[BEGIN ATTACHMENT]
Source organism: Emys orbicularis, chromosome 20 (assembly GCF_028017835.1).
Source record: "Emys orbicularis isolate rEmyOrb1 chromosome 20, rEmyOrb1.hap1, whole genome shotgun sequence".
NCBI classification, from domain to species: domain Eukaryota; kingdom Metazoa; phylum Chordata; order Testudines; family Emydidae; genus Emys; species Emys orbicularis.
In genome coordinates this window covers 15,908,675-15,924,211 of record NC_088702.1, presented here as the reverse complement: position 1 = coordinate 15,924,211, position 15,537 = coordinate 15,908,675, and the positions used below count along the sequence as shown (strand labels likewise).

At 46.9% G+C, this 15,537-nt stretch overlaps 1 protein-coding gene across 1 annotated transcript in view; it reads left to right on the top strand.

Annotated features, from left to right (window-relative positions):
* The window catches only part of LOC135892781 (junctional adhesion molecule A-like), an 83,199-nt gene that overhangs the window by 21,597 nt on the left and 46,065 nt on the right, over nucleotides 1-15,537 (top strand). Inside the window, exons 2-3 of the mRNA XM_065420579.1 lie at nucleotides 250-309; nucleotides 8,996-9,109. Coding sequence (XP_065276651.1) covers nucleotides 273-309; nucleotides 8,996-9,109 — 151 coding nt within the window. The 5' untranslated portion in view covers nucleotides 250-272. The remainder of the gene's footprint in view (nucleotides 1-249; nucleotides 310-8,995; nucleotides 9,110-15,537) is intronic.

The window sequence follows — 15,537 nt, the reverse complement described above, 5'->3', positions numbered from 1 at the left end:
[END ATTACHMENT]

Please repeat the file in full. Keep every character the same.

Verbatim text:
Source organism: Emys orbicularis, chromosome 20 (assembly GCF_028017835.1).
Source record: "Emys orbicularis isolate rEmyOrb1 chromosome 20, rEmyOrb1.hap1, whole genome shotgun sequence".
NCBI classification, from domain to species: domain Eukaryota; kingdom Metazoa; phylum Chordata; order Testudines; family Emydidae; genus Emys; species Emys orbicularis.
In genome coordinates this window covers 15,908,675-15,924,211 of record NC_088702.1, presented here as the reverse complement: position 1 = coordinate 15,924,211, position 15,537 = coordinate 15,908,675, and the positions used below count along the sequence as shown (strand labels likewise).

At 46.9% G+C, this 15,537-nt stretch overlaps 1 protein-coding gene across 1 annotated transcript in view; it reads left to right on the top strand.

Annotated features, from left to right (window-relative positions):
* The window catches only part of LOC135892781 (junctional adhesion molecule A-like), an 83,199-nt gene that overhangs the window by 21,597 nt on the left and 46,065 nt on the right, over nucleotides 1-15,537 (top strand). Inside the window, exons 2-3 of the mRNA XM_065420579.1 lie at nucleotides 250-309; nucleotides 8,996-9,109. Coding sequence (XP_065276651.1) covers nucleotides 273-309; nucleotides 8,996-9,109 — 151 coding nt within the window. The 5' untranslated portion in view covers nucleotides 250-272. The remainder of the gene's footprint in view (nucleotides 1-249; nucleotides 310-8,995; nucleotides 9,110-15,537) is intronic.

The window sequence follows — 15,537 nt, the reverse complement described above, 5'->3', positions numbered from 1 at the left end: